Thanks for all this informative stuff, MGH- lack of sleep is a huge health (esp. mental health) issue. I have read (in a compendious book on sleep pathology, “Lights Out”) that there are even photosensitive cells in our skin; a study found that artificial light exposure on the back of the knee caused measurable suppression of melatonin production. Another good reason to make our bedrooms like a bat cave!

    Like

    • Ahhhh – a fellow READER! Thank you so much for reading HERE — and especially for taking the time to comment. UNFORTUNATELY, even “huge health (esp. mental health) issue” – in this case – is an understatement.

      You are so RIGHT about the skin/light photosensitivities – and so much more needs to be done about checking out the implications of that research.

      BUT, sleep science is still pretty much in the “dark ages” in that a relatively limited number of “experts” know SO much more than the sleep doctors in the trenches, who can be **decades** behind the latest science.

      Even worse, if current stats continue, the “doctor down the street” won’t catch up for another 15-20 years — the current time it takes for studies to make it through the killing fields of Journal Publishing landmines so enough first-line science writers pick it up and get published somewhere science geek bloggers read regularly … yada, yada .. and FINALLY you see it on TV news as if it were brand new, and STILL there will be docs who are clue-free and will tell patients something obsolete. (Crazy, huh?)

      Bat caves? Great idea for *most* folks, but some of the chrono-kiddos who sleep TOO deeply might find that sleeping in a room with a bit of light actually helps (me, for example). Exposure to gradually increasing AM light makes it easier for *most* people to wake up (new alarm clocks use this realization) – but for “co-sleepers” who don’t want to awaken when their partners do, it can be a problem. Back of the knee alarms, anyone?

      Thanks again for ringing in. Do you blog or publish where I can return the favor? Leave me links (one “live” link per comment or you run the risk of getting “autospammed” – but you can sneak more through in “code” i.e., link name (at) etc. – I can then edit and put them back together so they “click.”)
      xx,
      mgh

      Like

  4. andy wolmer says:

    life changing

    Like

  5. andy wolmer says:

    very well written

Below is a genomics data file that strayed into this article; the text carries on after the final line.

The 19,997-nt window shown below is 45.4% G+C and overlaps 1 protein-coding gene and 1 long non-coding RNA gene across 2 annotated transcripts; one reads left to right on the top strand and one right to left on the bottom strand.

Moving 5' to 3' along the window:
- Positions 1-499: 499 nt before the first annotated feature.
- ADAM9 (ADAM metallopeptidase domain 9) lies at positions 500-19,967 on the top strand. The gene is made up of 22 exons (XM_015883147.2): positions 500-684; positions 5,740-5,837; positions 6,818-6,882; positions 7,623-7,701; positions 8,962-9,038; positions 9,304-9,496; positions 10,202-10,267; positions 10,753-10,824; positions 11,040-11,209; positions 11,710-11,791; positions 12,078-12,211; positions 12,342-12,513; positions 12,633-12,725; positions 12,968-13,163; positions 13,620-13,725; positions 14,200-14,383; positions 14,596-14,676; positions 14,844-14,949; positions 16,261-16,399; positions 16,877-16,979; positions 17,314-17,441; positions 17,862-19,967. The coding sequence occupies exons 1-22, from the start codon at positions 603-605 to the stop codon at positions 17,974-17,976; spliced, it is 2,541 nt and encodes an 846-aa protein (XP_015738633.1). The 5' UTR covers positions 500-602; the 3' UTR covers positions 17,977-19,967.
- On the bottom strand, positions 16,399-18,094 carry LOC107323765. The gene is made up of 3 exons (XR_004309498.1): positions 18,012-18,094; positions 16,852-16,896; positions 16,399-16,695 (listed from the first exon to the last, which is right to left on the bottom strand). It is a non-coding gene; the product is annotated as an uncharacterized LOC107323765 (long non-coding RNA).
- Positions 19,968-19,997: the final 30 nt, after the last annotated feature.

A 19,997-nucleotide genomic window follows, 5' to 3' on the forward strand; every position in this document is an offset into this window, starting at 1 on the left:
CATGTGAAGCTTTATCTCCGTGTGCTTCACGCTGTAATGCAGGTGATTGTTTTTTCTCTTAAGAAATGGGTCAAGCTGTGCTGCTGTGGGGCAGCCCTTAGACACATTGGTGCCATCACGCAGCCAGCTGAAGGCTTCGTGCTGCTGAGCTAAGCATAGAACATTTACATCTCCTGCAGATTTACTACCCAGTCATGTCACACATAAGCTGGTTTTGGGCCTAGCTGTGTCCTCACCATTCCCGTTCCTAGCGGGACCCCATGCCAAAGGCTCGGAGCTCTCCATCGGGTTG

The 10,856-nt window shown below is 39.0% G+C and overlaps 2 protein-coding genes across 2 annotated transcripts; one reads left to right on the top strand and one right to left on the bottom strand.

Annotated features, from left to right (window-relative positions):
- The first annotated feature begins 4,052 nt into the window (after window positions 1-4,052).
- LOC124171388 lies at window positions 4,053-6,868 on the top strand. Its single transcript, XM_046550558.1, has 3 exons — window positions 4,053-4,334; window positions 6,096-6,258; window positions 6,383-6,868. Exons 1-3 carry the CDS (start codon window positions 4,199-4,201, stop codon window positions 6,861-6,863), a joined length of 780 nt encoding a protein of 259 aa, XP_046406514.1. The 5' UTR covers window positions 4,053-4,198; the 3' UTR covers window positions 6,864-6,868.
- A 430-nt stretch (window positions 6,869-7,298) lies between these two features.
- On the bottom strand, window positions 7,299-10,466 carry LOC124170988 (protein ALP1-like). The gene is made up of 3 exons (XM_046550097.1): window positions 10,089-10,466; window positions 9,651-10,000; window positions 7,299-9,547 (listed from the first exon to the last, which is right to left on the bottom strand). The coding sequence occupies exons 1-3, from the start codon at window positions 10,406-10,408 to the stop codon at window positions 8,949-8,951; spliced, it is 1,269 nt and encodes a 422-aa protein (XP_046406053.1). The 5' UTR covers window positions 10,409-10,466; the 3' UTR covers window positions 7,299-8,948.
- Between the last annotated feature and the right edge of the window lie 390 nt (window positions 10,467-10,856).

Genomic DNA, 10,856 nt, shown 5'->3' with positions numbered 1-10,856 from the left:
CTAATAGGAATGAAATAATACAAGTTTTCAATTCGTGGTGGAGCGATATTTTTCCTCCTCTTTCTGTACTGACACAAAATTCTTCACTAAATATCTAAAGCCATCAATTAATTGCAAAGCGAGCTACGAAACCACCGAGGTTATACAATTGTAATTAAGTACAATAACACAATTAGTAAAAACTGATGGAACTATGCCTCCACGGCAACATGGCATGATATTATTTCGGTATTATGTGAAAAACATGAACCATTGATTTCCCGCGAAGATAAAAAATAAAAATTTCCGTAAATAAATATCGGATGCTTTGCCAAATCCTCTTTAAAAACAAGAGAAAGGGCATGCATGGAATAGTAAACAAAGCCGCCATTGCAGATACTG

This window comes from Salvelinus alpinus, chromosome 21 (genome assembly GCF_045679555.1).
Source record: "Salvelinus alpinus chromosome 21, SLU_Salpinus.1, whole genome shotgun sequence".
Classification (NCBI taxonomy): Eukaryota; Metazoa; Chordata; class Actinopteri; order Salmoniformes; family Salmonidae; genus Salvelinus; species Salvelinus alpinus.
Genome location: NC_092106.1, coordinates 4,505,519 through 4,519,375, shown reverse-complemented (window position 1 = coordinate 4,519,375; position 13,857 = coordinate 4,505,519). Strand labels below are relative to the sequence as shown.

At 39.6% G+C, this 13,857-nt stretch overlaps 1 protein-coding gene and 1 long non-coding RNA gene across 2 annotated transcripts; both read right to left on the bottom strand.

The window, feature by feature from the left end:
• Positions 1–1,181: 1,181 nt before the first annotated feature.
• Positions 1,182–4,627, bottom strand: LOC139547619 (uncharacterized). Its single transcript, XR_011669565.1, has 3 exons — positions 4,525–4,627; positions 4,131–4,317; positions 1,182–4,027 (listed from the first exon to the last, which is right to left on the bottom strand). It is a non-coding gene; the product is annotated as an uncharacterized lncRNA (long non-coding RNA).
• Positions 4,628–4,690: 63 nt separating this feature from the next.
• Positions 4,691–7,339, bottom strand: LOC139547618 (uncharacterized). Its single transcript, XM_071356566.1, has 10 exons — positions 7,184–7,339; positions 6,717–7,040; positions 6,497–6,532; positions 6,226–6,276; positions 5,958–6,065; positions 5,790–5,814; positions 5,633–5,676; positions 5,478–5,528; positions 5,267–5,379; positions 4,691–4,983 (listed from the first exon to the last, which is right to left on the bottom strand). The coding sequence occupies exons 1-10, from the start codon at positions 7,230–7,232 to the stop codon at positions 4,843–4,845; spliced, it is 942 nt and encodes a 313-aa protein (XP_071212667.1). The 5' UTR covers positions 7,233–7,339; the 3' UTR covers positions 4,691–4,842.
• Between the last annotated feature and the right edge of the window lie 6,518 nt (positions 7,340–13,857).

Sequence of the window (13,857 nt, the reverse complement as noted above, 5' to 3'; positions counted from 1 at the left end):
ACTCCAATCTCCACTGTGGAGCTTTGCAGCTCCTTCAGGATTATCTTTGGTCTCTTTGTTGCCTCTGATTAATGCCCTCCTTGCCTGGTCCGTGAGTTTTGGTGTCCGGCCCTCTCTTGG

Like

  6. Pingback: The Trials and Tribulations of Engaging Learning In An Owl With PDA | Pathological Demand Avoidance Syndrome an autistic spectrum disorder

  7. janesherwin says:

    I only have a small following but I will definitely be promoting your sleep articles as aggressively as possible. I will also join the membership group and check out the video that you suggest. Your blog has really helped my understanding of Mollie, thank you. xxxx

    Like

    • You are MOST welcome – that’s WHY I write.

      Your blog has GREATLY enhanced my working understanding of A LOT of things, btw – lots of links to you coming up on articles in draft – and when I have time to house-keep my side-bar, you’ll be there as well.

      WE are the ones we’ve been waiting for (bummer, huh?)

      xx,
      mgh

      Like

  8. janesherwin says:

    Reblogged this on Pathological Demand Avoidance Syndrome an autistic spectrum disorder and commented:
    If you are, like me, experiencing sleep disorders with your children then please read this post. This explains so much, not just about how different light affects the sleep process but so much more as well. Fascinating stuff !!!!

    Like

    • Thank you. I SO appreciate help getting the word out that this content is available. God bless you!

      (LOVE your affirming comments too — wind beneath my wings)
      xx,
      mgh

      Like

  9. janesherwin says:

    this is fantastic stuff, I think you have just solved my daughters sleep issues for me. She doesn’t produce enough melatonin to start off with and she is prescribed it by our doctor. In the uk we are experiencing longer brighter days at the moment and she has been receiving loads of daylight until later on into the day. She is on her ipad or computer constantly meaning she is overexposed to blue light as well. She has Irlen syndrome to boot and so already processes things differently. BOOM !!!! sleep disorder, do you think that all of this blue light could be making the symptoms of these neurological conditions worse also i.e behaviour, attention and so on and do you think it may also affect neurotypicals ???

    Like

    • be right back — Sorry – lose posts if I don’t do it this way
      ——————-
      The few studies that have been done on blue light have been on NTs – so yes, it affects us all. (NASA involvement bodes well, btw – researching to support the upcoming Mars mission)

      My POINT is that those of us with atypical neuro-presentations are more vulnerable, and more easily destabilized, sometimes in ways that set the results in concrete. And it pains me to report that my sleep posts haven’t gotten much readership so far (compared to the popular series like TaskMaster™ etc.)

      If you haven’t already, check out the Dement video link (on one of the other posts – the one in this article is on Melanopsin – I’ll link it to the bottom of this comment as soon as I can spare the time).

      The Dement Video is positive, informative and fun, but the fact that the guy is in his eighties (8 – 0 !) demonstrates the extent of the problem – and how very much work still needs to be done to piggyback on his lifetime quest to get sleep info OUT there.

      DO sign up for membership with the one-year old Chronorhythm Disorders non-profit (links on the post announcing their existence -I’ll come back to put it here as well, as soon as I have some time left in my day after the other to-do stuff).

      They need NUMBERS to report to the other sleep non-profits, who aren’t so eager to include those of us with sleep TIMING issues.

      Thanks so much for YOUR interest (and comments) – so appreciated.

      ——————-
      UPDATE: Click HERE for link to article about CSDN non-profit website – to read or to join – links to more on that article

      ====>Tribute VIDEO to Dr. William Dement by Stanford University – interesting & entertaining history of the sleep field – begins immediately, turn down your speakers!

      xx,
      mgh

      Like